0Shares0000Valencia’s players celebrate after forward Simone Zaza scored against Real Sociedad on September 24, 2017 © AFP / ANDER GILLENEAMADRID, Spain, Sep 25 – Valencia moved ahead of Real Madrid into fourth in La Liga as Simone Zaza’s winner five minutes from time edged a thrilling 3-2 win at Real Sociedad on Sunday.However, it was all too much for Valencia manager Marcelino who pulled his hamstring in celebrating the winner. Three times Valencia took the lead in San Sebastian, whilst both sides were also reduced to 10 men in the second-half.Rodrigo’s early tap in was cancelled out by Aritz Elustondo’s header before half-time.Nacho Vidal put Valencia back in front but Sociedad, who have now lost three games in a week, battled back through Mikel Oyarzabal’s fine finish.Igor Zubeldia and Geoffrey Kondogbia both then saw red for second bookable offences to set up a grandstand finish.And a game of high quality got the ending it deserved as Goncalo Guedes showed excellent vision to pick out Zaza to smash home his fifth goal of the season.Valencia remain unbeaten in six games since Marcelino took charge after two seasons in the doldrums littered with managerial changes.In total 20 goals were scored in five La Liga games on Sunday as Espanyol, Getafe and Celta Vigo also celebrated big wins.Deportivo la Coruna boss Pepe Mel faced calls to resign as the Galicians lost 4-1 at Espanyol to slip into the relegation zone.Villarreal’s disappointing start to the season also continued as they were blown away after the break in losing 4-0 at Getafe.Celta thrashed Eibar 4-0 to ease the pressure of former Barcelona assistant coach Eusebio Unzue.And Leganes are up to sixth thanks to a 2-0 win at Las Palmas.0Shares0000(Visited 2 times, 1 visits today)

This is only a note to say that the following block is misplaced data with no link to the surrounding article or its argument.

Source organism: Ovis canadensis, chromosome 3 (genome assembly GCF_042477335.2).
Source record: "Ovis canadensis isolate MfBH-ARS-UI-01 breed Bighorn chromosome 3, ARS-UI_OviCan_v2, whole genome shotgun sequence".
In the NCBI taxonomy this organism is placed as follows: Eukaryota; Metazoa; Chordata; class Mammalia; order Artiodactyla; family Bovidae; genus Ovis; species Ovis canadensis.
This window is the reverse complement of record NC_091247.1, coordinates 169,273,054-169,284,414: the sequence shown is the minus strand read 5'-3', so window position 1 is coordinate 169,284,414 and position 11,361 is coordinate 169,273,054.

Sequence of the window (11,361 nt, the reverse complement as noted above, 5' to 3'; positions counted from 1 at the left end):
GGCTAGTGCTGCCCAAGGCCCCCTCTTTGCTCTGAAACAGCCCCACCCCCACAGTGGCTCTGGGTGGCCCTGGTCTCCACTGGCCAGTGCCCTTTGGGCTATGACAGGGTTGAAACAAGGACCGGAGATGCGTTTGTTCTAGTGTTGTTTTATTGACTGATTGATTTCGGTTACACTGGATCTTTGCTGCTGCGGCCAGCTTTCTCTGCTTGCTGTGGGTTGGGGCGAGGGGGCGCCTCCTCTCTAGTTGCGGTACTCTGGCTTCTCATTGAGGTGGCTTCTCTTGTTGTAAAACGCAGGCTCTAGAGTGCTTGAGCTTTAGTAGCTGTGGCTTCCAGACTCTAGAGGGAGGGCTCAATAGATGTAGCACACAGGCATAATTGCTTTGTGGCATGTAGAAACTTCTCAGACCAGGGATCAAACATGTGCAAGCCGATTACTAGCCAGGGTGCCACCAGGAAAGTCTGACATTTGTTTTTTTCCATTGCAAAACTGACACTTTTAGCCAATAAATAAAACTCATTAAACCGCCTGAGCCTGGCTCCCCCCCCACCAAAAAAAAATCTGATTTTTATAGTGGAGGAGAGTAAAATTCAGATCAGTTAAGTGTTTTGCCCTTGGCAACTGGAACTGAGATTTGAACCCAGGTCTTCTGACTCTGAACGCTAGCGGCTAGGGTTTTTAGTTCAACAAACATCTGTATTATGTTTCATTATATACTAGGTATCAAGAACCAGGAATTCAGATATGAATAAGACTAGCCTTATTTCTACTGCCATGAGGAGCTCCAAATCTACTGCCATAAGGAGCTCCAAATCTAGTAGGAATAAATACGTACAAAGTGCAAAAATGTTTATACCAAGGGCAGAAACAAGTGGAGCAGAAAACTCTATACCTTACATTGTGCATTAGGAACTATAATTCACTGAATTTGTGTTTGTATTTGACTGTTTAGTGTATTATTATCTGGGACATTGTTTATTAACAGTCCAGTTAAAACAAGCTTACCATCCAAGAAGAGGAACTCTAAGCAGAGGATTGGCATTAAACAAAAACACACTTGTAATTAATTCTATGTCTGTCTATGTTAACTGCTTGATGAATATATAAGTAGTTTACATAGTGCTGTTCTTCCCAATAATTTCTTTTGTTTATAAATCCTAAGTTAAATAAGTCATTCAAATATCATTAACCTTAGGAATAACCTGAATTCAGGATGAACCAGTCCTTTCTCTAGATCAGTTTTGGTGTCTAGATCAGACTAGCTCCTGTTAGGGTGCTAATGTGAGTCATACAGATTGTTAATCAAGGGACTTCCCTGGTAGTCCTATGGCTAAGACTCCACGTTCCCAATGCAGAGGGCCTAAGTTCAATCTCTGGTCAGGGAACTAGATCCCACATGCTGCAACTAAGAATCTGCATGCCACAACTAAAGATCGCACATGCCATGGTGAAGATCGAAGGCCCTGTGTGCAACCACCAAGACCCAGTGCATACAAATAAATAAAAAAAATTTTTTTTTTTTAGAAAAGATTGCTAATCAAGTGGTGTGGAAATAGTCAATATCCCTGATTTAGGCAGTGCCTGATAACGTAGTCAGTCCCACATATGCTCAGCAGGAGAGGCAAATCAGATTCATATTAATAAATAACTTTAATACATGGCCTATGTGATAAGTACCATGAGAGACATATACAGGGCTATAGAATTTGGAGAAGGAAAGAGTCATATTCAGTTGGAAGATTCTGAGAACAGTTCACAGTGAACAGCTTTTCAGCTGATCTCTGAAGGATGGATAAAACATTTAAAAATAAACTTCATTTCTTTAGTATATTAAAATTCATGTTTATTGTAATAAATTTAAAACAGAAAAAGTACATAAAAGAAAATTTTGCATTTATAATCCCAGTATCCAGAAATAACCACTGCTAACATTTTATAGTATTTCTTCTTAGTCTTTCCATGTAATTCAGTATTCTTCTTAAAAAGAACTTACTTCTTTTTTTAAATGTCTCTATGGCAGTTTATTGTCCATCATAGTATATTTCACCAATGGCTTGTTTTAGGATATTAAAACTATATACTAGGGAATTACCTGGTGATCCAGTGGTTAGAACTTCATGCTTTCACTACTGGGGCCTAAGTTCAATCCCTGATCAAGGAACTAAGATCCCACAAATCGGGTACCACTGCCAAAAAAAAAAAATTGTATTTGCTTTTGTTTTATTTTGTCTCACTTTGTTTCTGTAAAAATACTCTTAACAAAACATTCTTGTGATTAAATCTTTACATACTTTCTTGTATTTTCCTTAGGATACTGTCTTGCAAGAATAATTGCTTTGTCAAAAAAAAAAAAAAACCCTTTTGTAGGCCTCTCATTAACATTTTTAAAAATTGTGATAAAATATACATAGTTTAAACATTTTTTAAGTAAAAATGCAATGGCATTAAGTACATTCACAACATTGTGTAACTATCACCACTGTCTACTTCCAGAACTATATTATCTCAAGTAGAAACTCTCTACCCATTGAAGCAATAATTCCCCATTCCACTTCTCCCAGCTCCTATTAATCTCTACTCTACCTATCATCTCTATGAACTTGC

They’re as fun to watch as anybody in the game.And even though some of baseball’s older … For years Major League Baseball has been thinking of ways to make sure that the younger generation of sports fans include baseball in their group of various interests.The World Baseball Classic has provided us with one massive reason why baseball can be so great.You didn’t have to look far to find it, either.The new crop of young talent isn’t just really, really good at the game of baseball.